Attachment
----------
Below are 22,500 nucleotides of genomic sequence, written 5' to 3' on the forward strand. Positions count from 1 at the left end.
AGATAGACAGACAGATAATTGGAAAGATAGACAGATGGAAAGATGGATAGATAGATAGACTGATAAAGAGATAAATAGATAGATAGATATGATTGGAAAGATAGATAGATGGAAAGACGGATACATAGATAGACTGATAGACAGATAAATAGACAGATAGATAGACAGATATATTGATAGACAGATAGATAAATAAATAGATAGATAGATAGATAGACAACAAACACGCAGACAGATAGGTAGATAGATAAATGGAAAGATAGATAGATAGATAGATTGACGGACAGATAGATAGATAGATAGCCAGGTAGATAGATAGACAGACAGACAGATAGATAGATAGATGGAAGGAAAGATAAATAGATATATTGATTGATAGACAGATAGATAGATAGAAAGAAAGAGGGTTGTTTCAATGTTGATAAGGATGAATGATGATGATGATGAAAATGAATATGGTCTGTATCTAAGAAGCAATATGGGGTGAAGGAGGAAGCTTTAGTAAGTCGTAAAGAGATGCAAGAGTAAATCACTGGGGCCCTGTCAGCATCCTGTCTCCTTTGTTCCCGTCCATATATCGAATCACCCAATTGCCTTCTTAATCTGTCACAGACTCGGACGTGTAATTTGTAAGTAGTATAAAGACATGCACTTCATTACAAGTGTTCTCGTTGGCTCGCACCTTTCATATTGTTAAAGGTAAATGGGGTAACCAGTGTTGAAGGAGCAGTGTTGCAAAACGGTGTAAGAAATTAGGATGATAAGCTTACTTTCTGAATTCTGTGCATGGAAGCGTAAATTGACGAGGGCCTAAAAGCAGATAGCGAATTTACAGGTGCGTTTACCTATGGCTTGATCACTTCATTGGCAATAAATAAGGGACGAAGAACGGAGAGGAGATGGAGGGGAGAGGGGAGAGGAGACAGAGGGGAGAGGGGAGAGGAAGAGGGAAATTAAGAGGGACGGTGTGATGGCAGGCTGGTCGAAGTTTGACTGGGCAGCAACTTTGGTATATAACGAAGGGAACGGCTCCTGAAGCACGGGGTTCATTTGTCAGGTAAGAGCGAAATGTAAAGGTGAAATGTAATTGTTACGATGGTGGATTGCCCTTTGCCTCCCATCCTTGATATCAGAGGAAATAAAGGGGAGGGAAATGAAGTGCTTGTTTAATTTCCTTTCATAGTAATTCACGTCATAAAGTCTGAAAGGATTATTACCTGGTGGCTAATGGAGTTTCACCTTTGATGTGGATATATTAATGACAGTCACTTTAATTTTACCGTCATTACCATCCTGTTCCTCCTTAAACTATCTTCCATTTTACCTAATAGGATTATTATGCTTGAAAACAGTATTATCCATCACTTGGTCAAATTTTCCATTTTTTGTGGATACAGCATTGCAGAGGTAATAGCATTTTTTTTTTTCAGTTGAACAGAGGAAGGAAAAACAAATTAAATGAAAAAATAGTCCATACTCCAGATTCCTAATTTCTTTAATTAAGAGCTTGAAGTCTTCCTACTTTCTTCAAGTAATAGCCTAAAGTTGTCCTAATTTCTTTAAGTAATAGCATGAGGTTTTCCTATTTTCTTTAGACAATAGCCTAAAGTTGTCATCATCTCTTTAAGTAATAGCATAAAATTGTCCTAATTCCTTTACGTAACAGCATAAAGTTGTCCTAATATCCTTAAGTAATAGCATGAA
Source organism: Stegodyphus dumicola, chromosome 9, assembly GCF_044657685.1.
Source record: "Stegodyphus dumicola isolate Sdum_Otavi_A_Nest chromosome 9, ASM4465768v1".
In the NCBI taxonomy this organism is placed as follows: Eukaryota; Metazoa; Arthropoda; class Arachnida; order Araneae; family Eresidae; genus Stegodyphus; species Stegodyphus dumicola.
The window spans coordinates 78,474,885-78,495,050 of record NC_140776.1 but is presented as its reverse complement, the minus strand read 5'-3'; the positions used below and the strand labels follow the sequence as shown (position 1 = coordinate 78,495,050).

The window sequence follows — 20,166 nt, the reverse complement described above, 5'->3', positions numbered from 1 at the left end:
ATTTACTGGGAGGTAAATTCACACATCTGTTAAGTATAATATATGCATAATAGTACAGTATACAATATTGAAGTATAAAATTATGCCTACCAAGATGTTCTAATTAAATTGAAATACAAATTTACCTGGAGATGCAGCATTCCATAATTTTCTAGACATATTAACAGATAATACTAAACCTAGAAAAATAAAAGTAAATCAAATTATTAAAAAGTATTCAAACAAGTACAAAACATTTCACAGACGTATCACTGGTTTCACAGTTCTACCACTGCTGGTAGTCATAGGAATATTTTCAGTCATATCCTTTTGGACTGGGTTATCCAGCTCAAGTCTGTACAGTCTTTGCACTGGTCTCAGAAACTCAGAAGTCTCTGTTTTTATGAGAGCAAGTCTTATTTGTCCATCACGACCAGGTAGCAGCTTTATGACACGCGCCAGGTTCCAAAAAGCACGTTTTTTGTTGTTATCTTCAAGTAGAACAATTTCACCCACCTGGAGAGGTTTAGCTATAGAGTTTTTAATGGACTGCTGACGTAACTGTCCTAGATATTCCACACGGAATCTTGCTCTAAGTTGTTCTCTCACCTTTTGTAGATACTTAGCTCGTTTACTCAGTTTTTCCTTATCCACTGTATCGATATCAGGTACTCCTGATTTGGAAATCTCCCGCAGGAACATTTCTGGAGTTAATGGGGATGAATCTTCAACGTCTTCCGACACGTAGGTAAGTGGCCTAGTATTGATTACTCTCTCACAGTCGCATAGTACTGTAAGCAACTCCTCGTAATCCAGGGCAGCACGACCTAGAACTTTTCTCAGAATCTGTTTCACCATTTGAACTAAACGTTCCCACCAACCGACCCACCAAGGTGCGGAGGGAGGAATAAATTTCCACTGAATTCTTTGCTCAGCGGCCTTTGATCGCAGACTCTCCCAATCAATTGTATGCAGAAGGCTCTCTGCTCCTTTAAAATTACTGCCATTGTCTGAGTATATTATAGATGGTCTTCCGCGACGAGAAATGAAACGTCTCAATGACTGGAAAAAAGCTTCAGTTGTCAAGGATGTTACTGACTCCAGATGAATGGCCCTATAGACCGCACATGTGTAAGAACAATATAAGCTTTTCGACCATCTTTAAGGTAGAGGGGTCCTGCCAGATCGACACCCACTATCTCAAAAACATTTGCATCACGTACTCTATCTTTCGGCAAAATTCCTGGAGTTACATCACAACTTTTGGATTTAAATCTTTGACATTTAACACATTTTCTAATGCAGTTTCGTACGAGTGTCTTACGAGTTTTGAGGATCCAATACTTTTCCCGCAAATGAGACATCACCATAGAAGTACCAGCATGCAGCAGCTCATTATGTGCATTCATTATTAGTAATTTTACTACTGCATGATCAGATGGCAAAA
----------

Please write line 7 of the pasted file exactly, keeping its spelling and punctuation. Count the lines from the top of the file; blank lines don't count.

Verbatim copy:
The window sequence follows — 20,166 nt, the reverse complement described above, 5'->3', positions numbered from 1 at the left end: